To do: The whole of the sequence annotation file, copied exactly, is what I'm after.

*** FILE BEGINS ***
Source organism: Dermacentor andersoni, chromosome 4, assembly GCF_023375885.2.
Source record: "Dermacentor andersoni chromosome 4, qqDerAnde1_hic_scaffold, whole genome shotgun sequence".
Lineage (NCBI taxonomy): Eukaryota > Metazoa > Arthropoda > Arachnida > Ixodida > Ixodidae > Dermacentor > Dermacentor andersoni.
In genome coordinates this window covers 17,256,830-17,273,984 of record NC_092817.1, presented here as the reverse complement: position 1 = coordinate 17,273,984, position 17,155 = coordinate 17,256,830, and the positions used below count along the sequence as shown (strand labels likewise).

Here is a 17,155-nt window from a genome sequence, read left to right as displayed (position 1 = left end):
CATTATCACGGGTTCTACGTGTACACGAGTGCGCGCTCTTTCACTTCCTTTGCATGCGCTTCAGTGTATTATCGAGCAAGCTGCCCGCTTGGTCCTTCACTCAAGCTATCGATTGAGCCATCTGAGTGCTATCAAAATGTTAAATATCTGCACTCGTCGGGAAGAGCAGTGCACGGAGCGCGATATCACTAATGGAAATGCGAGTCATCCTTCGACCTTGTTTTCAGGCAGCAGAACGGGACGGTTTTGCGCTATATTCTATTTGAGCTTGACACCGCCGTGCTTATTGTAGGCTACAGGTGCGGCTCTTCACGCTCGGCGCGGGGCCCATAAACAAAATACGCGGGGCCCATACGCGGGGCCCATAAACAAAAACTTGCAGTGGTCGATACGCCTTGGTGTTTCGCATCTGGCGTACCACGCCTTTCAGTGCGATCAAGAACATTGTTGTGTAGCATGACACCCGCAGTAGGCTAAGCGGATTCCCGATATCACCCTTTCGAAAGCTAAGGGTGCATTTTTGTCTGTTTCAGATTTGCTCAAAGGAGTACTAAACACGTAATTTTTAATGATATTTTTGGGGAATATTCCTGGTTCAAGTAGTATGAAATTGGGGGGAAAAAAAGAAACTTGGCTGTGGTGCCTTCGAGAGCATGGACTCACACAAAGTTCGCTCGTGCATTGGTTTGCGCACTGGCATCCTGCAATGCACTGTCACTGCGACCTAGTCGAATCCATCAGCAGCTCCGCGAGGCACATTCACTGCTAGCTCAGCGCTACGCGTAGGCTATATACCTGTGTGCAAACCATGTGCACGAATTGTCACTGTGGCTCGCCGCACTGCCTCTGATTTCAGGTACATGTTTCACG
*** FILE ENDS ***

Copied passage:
Source organism: Dermacentor andersoni, chromosome 4, assembly GCF_023375885.2.
Source record: "Dermacentor andersoni chromosome 4, qqDerAnde1_hic_scaffold, whole genome shotgun sequence".
Lineage (NCBI taxonomy): Eukaryota > Metazoa > Arthropoda > Arachnida > Ixodida > Ixodidae > Dermacentor > Dermacentor andersoni.
In genome coordinates this window covers 17,256,830-17,273,984 of record NC_092817.1, presented here as the reverse complement: position 1 = coordinate 17,273,984, position 17,155 = coordinate 17,256,830, and the positions used below count along the sequence as shown (strand labels likewise).

Here is a 17,155-nt window from a genome sequence, read left to right as displayed (position 1 = left end):
CATTATCACGGGTTCTACGTGTACACGAGTGCGCGCTCTTTCACTTCCTTTGCATGCGCTTCAGTGTATTATCGAGCAAGCTGCCCGCTTGGTCCTTCACTCAAGCTATCGATTGAGCCATCTGAGTGCTATCAAAATGTTAAATATCTGCACTCGTCGGGAAGAGCAGTGCACGGAGCGCGATATCACTAATGGAAATGCGAGTCATCCTTCGACCTTGTTTTCAGGCAGCAGAACGGGACGGTTTTGCGCTATATTCTATTTGAGCTTGACACCGCCGTGCTTATTGTAGGCTACAGGTGCGGCTCTTCACGCTCGGCGCGGGGCCCATAAACAAAATACGCGGGGCCCATACGCGGGGCCCATAAACAAAAACTTGCAGTGGTCGATACGCCTTGGTGTTTCGCATCTGGCGTACCACGCCTTTCAGTGCGATCAAGAACATTGTTGTGTAGCATGACACCCGCAGTAGGCTAAGCGGATTCCCGATATCACCCTTTCGAAAGCTAAGGGTGCATTTTTGTCTGTTTCAGATTTGCTCAAAGGAGTACTAAACACGTAATTTTTAATGATATTTTTGGGGAATATTCCTGGTTCAAGTAGTATGAAATTGGGGGGAAAAAAAGAAACTTGGCTGTGGTGCCTTCGAGAGCATGGACTCACACAAAGTTCGCTCGTGCATTGGTTTGCGCACTGGCATCCTGCAATGCACTGTCACTGCGACCTAGTCGAATCCATCAGCAGCTCCGCGAGGCACATTCACTGCTAGCTCAGCGCTACGCGTAGGCTATATACCTGTGTGCAAACCATGTGCACGAATTGTCACTGTGGCTCGCCGCACTGCCTCTGATTTCAGGTACATGTTTCACG